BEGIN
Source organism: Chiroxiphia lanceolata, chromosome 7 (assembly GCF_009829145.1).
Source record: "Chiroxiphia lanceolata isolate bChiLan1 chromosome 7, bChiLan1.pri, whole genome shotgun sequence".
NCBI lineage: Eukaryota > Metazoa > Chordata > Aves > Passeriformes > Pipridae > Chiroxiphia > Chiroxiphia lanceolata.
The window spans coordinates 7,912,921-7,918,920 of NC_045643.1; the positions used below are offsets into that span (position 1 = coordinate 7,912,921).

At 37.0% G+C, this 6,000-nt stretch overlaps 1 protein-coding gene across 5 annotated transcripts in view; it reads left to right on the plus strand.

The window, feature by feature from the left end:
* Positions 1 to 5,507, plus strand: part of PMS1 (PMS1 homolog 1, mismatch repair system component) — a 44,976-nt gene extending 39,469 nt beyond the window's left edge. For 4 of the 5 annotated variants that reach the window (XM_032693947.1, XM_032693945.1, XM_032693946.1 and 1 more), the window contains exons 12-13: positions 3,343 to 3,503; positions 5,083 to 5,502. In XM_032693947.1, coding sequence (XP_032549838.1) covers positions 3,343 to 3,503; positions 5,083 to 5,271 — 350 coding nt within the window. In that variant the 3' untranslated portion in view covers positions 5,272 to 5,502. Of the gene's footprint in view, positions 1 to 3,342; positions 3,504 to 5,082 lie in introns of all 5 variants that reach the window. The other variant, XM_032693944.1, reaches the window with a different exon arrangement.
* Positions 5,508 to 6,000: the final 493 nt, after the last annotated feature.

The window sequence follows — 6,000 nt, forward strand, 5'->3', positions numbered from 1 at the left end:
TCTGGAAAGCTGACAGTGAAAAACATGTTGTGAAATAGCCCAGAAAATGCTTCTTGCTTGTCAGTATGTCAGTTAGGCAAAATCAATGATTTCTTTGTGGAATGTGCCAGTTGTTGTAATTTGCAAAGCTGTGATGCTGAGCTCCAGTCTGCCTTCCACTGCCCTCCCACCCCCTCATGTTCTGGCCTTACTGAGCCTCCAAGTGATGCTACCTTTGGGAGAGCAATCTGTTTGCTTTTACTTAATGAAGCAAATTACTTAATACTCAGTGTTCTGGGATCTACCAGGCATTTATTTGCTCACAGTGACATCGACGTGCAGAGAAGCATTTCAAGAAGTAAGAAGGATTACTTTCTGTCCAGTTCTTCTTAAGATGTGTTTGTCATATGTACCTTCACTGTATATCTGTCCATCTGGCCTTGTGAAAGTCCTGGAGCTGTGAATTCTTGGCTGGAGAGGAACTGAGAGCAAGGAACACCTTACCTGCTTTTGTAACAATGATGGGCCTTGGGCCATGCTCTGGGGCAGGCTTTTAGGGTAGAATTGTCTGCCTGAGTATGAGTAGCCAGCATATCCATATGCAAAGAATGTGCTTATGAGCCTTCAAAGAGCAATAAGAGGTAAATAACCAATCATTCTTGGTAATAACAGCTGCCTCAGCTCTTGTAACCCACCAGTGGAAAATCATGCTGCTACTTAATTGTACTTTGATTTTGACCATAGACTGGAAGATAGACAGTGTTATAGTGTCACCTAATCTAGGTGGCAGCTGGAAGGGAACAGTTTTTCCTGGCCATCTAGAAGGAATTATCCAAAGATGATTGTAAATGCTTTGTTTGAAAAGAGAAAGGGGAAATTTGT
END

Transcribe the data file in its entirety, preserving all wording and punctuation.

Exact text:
Source organism: Chiroxiphia lanceolata, chromosome 7 (assembly GCF_009829145.1).
Source record: "Chiroxiphia lanceolata isolate bChiLan1 chromosome 7, bChiLan1.pri, whole genome shotgun sequence".
NCBI lineage: Eukaryota > Metazoa > Chordata > Aves > Passeriformes > Pipridae > Chiroxiphia > Chiroxiphia lanceolata.
The window spans coordinates 7,912,921-7,918,920 of NC_045643.1; the positions used below are offsets into that span (position 1 = coordinate 7,912,921).

At 37.0% G+C, this 6,000-nt stretch overlaps 1 protein-coding gene across 5 annotated transcripts in view; it reads left to right on the plus strand.

The window, feature by feature from the left end:
* Positions 1 to 5,507, plus strand: part of PMS1 (PMS1 homolog 1, mismatch repair system component) — a 44,976-nt gene extending 39,469 nt beyond the window's left edge. For 4 of the 5 annotated variants that reach the window (XM_032693947.1, XM_032693945.1, XM_032693946.1 and 1 more), the window contains exons 12-13: positions 3,343 to 3,503; positions 5,083 to 5,502. In XM_032693947.1, coding sequence (XP_032549838.1) covers positions 3,343 to 3,503; positions 5,083 to 5,271 — 350 coding nt within the window. In that variant the 3' untranslated portion in view covers positions 5,272 to 5,502. Of the gene's footprint in view, positions 1 to 3,342; positions 3,504 to 5,082 lie in introns of all 5 variants that reach the window. The other variant, XM_032693944.1, reaches the window with a different exon arrangement.
* Positions 5,508 to 6,000: the final 493 nt, after the last annotated feature.

The window sequence follows — 6,000 nt, forward strand, 5'->3', positions numbered from 1 at the left end:
TCTGGAAAGCTGACAGTGAAAAACATGTTGTGAAATAGCCCAGAAAATGCTTCTTGCTTGTCAGTATGTCAGTTAGGCAAAATCAATGATTTCTTTGTGGAATGTGCCAGTTGTTGTAATTTGCAAAGCTGTGATGCTGAGCTCCAGTCTGCCTTCCACTGCCCTCCCACCCCCTCATGTTCTGGCCTTACTGAGCCTCCAAGTGATGCTACCTTTGGGAGAGCAATCTGTTTGCTTTTACTTAATGAAGCAAATTACTTAATACTCAGTGTTCTGGGATCTACCAGGCATTTATTTGCTCACAGTGACATCGACGTGCAGAGAAGCATTTCAAGAAGTAAGAAGGATTACTTTCTGTCCAGTTCTTCTTAAGATGTGTTTGTCATATGTACCTTCACTGTATATCTGTCCATCTGGCCTTGTGAAAGTCCTGGAGCTGTGAATTCTTGGCTGGAGAGGAACTGAGAGCAAGGAACACCTTACCTGCTTTTGTAACAATGATGGGCCTTGGGCCATGCTCTGGGGCAGGCTTTTAGGGTAGAATTGTCTGCCTGAGTATGAGTAGCCAGCATATCCATATGCAAAGAATGTGCTTATGAGCCTTCAAAGAGCAATAAGAGGTAAATAACCAATCATTCTTGGTAATAACAGCTGCCTCAGCTCTTGTAACCCACCAGTGGAAAATCATGCTGCTACTTAATTGTACTTTGATTTTGACCATAGACTGGAAGATAGACAGTGTTATAGTGTCACCTAATCTAGGTGGCAGCTGGAAGGGAACAGTTTTTCCTGGCCATCTAGAAGGAATTATCCAAAGATGATTGTAAATGCTTTGTTTGAAAAGAGAAAGGGGAAATTTGT